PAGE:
Pipes are getting larger and larger in diameter, but while plastic pipes are entering the huge market of concrete pipes, the main barrier is still the high price of the raw material. Some authorities still don´t accept and consider the importance of the advantages of a long life time and a sustainable pipe system, or they just don´t want to spend the money for the future of their country. So the question is how producers of plastic pipes made of High Modulus Polypropylene (PP-HM) can deal with this problem.

How can existing “conventional” pipe producers enter these markets with technically better products and very competitive prices? Today large sewage and drainage pipes are mainly produced with standard polyethylene or polypropylenes. Mostly, structured wall pipes are used for these applications according to international standards like:

DIN16961, EN13476, NBR7373,JIS, ASTM F894

Short term E-module (E) of different polyolefin materials (usually they can be used in normal single screw extruders):

- E(PE80) = 800 N/mm²
- E(PE100)=1000 N/mm²
- E(PP-HM, BorEco BA212 E) = 1700 N/mm² (a product made by Borouge and Borealis)

To make an easy calculation, we should start with reducing a solid wall thickness by increasing the E-modulus of the material (standard material can also have a higher short time E-modulus).

The formula to calculate the nominal stiffness according to ISO9969 is:

Legend:

*SN= Stiffness Nominal in kN/m², according to ISO9969** E = short term E-modulus in N/mm²** Ix = moment of inertia in mm ^{4}/mm*

For a solid wall the moment of inertia (Ix) is

New Formula for Solid Wall pipes based on internal diameters:

Changing of the formula to find out the wall thickness:

As follows please find three diagrams for three different pipe diameters (DN800, DN1500, DN3000), which show the reduction of the pipe wall thickness by increasing the E-modulus. All pipes are designed for SN8 and solid wall. On the x-axis you find the E-modulus of the material in N/mm² and on the y-axis you find the pipe wall thickness in mm.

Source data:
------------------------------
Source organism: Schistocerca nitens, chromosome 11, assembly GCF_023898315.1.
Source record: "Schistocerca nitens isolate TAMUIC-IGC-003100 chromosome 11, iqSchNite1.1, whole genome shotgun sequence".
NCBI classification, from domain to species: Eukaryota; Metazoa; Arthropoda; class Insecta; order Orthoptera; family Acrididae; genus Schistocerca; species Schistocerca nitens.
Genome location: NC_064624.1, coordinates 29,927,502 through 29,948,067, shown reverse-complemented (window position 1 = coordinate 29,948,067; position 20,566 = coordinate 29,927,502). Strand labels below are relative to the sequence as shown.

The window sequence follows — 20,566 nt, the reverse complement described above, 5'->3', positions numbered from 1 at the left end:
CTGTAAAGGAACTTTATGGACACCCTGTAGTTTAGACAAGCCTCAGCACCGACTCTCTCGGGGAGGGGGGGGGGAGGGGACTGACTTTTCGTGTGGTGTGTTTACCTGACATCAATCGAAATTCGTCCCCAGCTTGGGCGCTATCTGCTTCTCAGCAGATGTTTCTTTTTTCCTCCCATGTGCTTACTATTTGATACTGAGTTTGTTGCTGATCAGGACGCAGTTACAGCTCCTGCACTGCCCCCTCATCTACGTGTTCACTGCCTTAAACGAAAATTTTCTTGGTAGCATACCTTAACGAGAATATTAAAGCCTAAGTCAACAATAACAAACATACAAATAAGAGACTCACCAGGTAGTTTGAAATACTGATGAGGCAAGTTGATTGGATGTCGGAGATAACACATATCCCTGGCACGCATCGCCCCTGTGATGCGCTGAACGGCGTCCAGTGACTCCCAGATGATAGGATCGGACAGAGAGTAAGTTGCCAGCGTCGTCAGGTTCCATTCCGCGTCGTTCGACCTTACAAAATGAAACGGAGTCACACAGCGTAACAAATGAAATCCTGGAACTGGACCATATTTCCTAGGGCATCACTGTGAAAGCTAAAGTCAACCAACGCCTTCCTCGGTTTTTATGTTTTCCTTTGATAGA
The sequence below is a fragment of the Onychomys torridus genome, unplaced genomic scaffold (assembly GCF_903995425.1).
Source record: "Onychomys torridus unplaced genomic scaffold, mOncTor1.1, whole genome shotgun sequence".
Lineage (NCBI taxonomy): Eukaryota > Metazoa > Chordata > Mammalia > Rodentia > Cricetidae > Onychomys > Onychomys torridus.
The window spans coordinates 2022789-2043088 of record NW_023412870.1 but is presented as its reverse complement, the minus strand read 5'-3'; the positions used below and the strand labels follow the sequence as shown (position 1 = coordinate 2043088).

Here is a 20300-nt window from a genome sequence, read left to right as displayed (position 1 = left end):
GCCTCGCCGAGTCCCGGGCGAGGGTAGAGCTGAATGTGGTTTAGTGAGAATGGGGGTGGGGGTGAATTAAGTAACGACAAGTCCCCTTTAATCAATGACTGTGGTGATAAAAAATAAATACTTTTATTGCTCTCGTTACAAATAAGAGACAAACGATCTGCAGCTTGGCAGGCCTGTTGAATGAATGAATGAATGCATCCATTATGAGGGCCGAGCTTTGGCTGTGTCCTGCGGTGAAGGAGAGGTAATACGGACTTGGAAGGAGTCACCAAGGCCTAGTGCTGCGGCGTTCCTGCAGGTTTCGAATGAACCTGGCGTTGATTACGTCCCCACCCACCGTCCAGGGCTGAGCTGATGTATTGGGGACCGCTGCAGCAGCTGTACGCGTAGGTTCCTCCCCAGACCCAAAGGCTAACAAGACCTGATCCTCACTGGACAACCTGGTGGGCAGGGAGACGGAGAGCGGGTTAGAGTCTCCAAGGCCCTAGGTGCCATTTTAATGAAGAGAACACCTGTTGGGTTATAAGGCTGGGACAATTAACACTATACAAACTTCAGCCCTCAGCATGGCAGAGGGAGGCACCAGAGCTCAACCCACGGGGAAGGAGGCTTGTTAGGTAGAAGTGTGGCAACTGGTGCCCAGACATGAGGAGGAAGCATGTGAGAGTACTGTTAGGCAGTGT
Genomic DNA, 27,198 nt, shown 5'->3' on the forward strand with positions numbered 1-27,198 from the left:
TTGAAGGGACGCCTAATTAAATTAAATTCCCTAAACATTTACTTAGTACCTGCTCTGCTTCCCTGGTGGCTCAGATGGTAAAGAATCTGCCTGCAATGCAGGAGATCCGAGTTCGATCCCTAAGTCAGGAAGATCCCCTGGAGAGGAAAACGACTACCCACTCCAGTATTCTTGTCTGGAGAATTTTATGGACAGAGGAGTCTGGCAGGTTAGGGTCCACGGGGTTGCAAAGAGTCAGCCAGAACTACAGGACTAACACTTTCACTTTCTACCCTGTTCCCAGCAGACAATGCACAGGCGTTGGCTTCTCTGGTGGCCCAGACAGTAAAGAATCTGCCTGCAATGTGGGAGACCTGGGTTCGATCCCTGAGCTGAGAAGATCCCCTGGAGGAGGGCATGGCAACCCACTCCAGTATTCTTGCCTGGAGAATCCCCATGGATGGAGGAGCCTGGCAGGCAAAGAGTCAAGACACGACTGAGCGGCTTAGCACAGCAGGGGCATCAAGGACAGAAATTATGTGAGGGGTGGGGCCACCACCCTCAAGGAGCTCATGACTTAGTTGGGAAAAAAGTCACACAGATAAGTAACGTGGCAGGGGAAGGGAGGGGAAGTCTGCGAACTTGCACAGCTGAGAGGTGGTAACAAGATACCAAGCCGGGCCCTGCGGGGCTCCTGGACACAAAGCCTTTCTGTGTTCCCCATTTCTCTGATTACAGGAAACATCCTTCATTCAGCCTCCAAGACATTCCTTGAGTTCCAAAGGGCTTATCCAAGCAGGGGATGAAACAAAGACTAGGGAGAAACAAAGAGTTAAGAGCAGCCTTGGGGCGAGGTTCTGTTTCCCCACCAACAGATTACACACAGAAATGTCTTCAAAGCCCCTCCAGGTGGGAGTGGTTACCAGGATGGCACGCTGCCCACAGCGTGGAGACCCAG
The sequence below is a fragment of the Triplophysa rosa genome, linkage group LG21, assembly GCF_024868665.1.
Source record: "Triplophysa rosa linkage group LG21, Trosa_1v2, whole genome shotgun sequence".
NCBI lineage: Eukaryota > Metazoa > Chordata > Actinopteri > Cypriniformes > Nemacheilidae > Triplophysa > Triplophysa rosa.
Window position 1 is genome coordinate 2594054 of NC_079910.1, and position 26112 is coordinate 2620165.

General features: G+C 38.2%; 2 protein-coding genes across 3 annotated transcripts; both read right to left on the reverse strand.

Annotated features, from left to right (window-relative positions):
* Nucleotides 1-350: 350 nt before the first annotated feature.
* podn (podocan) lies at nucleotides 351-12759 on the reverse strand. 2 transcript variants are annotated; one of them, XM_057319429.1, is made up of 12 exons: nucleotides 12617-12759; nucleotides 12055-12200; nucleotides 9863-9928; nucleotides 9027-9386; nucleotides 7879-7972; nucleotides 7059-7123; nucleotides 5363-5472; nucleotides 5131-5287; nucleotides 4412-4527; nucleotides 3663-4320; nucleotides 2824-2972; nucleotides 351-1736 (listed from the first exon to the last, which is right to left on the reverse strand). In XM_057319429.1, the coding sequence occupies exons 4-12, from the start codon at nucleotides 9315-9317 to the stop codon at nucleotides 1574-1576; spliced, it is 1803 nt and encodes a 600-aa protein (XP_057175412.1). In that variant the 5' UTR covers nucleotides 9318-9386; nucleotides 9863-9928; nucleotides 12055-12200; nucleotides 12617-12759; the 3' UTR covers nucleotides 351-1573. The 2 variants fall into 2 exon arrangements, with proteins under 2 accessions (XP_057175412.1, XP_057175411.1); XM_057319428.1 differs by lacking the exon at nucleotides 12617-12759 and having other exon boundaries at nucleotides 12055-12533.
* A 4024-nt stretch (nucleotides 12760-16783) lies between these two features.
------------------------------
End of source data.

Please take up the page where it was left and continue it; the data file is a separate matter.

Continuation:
Wall-thickness-diagram DN800

Wall-thickness-diagram DN1500

Wall-thickness-diagram DN3000

Basically the upper mentioned diagrams are showing the formula s=f(E) which means pipe wall thickness as a function of the materials E-modulus, for a constant pipe diameter and constant stiffness.

To see the mathematical effect of increasing the E-modulus we did the first derivation:

In the diagrams it will look like this:

For DN800

For DN1500

For DN3000

In these diagrams you can see clearly, that the increase of the material`s E-modulus will have a reducing effect on the pipe-wall-thickness (s). The reduction of the effect will be reached earlier in smaller diameters. Further you can see clearly that the decreasing is getting flatter and flatter by increasing the E-modulus.

The question however is still if the output of the machine is the same? The density of the PP-material (0,94 kg/dm³) is a little lower than the standard PE (0,95 kg/dm³), so the output in kg/h will be lower (on a Krah-machine approx. 8%) . But due to the thinner necessary wall-thickness, the output in meter will be much more. (Usually the pipe producer of gravity pipes are selling pipes by meter not by kg)

Let´s assume a price of 1.470 USD/ton of PE100 and a price of 1.510 USD/ton for PP BorEco242 (Asian prices in Feb2012).

Output reduction of approx.: 8% (During test in Germany in August 2012, a pipe DN/ID900 with structured wall was produces with 760 kg/hr).

Raw material price increase of approx. 10% (in average the material costs are 70% of the total costs)

Weight reduction: 17 % per meter of pipe, for the same stiffness class.

As an average the weight of a solid wall pipe can be reduced by approx. 40% to 60% compared to a solid wall pipe with the same stiffness, so the pipe weight for a structured-wall pipe will be reduced again and the effect of using a higher E-modulus is even higher.

After all the positive effects of reducing the pipe weight, the minimum waterway wall thickness should be always highly considered. According to different international standards a minimum wall thickness should be given, because basically the waterway wall is the real pipe, the stiffness issue is done after complete settlement of the soil.

For large pipe diameters the usage of High Modulus Polypropylene like BorECO BA212 E can make a lot of sense, because the end product can reach attractive market prices with an absolutely good, sustainable high quality. Also a welded joint (butt-welding, E-Fusion and Extrusion welding) is possible, especially in large diameter.

However, please consider this as a theoretical approach which should be proven by practical stiffness test, according to ISO 9969.

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